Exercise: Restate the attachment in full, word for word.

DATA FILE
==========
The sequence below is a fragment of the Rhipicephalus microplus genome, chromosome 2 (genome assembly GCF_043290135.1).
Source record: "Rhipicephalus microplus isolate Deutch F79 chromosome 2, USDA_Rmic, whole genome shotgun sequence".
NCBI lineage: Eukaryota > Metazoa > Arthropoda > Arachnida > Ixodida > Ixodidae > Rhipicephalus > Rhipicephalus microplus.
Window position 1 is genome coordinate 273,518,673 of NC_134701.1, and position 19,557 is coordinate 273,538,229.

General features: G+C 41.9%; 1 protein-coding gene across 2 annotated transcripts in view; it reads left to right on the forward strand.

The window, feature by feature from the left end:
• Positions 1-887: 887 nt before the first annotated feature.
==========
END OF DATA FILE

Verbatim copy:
The sequence below is a fragment of the Rhipicephalus microplus genome, chromosome 2 (genome assembly GCF_043290135.1).
Source record: "Rhipicephalus microplus isolate Deutch F79 chromosome 2, USDA_Rmic, whole genome shotgun sequence".
NCBI lineage: Eukaryota > Metazoa > Arthropoda > Arachnida > Ixodida > Ixodidae > Rhipicephalus > Rhipicephalus microplus.
Window position 1 is genome coordinate 273,518,673 of NC_134701.1, and position 19,557 is coordinate 273,538,229.

General features: G+C 41.9%; 1 protein-coding gene across 2 annotated transcripts in view; it reads left to right on the forward strand.

The window, feature by feature from the left end:
• Positions 1-887: 887 nt before the first annotated feature.